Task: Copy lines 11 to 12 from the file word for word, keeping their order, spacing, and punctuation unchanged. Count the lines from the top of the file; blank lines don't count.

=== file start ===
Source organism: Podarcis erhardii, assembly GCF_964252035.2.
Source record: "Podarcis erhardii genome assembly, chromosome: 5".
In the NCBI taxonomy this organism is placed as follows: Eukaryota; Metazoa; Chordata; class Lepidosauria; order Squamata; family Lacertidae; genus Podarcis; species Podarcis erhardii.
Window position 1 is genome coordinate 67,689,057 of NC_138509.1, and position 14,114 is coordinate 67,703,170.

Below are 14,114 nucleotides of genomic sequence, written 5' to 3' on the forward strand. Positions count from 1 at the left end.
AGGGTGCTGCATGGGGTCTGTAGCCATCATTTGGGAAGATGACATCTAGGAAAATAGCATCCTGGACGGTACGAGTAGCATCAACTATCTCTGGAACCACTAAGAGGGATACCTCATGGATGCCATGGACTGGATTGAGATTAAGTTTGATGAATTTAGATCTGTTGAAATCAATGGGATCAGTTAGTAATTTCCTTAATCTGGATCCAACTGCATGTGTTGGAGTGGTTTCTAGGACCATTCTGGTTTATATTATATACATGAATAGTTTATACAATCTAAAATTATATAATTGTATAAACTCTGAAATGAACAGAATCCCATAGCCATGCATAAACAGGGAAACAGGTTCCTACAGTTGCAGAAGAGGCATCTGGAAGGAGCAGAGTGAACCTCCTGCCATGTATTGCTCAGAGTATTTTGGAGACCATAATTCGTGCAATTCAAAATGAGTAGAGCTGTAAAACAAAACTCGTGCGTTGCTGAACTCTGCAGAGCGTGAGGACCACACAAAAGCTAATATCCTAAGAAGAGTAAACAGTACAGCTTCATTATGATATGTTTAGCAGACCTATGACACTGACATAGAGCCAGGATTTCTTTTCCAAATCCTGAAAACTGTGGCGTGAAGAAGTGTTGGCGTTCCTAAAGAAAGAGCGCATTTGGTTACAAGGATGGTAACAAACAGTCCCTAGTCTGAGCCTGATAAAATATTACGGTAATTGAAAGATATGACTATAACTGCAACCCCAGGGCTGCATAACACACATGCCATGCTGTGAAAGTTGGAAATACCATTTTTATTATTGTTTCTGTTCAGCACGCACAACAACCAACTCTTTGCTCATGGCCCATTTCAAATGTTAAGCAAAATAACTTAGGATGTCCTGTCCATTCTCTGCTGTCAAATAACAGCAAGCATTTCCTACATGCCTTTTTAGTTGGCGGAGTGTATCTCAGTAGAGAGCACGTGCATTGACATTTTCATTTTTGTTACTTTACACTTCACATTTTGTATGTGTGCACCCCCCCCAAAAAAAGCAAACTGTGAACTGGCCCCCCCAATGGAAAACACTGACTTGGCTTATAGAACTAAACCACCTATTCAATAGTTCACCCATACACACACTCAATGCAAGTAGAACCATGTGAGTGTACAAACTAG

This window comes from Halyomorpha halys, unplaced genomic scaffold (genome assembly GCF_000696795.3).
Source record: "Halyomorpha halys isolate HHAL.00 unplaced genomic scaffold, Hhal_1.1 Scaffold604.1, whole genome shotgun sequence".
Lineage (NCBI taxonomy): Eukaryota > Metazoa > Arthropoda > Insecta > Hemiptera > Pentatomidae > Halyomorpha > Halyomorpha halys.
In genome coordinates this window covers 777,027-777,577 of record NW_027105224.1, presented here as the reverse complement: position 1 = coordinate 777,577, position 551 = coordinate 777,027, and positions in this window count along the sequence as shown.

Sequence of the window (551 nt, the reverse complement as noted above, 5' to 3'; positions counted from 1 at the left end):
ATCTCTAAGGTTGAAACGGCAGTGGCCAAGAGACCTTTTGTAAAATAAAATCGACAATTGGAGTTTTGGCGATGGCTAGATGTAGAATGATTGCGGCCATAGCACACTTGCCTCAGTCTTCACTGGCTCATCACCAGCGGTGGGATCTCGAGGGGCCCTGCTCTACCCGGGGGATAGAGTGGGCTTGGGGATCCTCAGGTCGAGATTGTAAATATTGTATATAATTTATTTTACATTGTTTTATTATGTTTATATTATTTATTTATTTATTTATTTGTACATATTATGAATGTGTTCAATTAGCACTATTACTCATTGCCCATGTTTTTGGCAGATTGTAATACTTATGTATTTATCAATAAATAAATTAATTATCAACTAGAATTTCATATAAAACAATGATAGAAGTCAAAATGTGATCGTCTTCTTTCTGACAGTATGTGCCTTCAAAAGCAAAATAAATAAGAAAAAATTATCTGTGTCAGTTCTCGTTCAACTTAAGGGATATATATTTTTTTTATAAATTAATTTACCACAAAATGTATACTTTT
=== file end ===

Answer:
Sequence of the window (551 nt, the reverse complement as noted above, 5' to 3'; positions counted from 1 at the left end):
ATCTCTAAGGTTGAAACGGCAGTGGCCAAGAGACCTTTTGTAAAATAAAATCGACAATTGGAGTTTTGGCGATGGCTAGATGTAGAATGATTGCGGCCATAGCACACTTGCCTCAGTCTTCACTGGCTCATCACCAGCGGTGGGATCTCGAGGGGCCCTGCTCTACCCGGGGGATAGAGTGGGCTTGGGGATCCTCAGGTCGAGATTGTAAATATTGTATATAATTTATTTTACATTGTTTTATTATGTTTATATTATTTATTTATTTATTTATTTGTACATATTATGAATGTGTTCAATTAGCACTATTACTCATTGCCCATGTTTTTGGCAGATTGTAATACTTATGTATTTATCAATAAATAAATTAATTATCAACTAGAATTTCATATAAAACAATGATAGAAGTCAAAATGTGATCGTCTTCTTTCTGACAGTATGTGCCTTCAAAAGCAAAATAAATAAGAAAAAATTATCTGTGTCAGTTCTCGTTCAACTTAAGGGATATATATTTTTTTTATAAATTAATTTACCACAAAATGTATACTTTT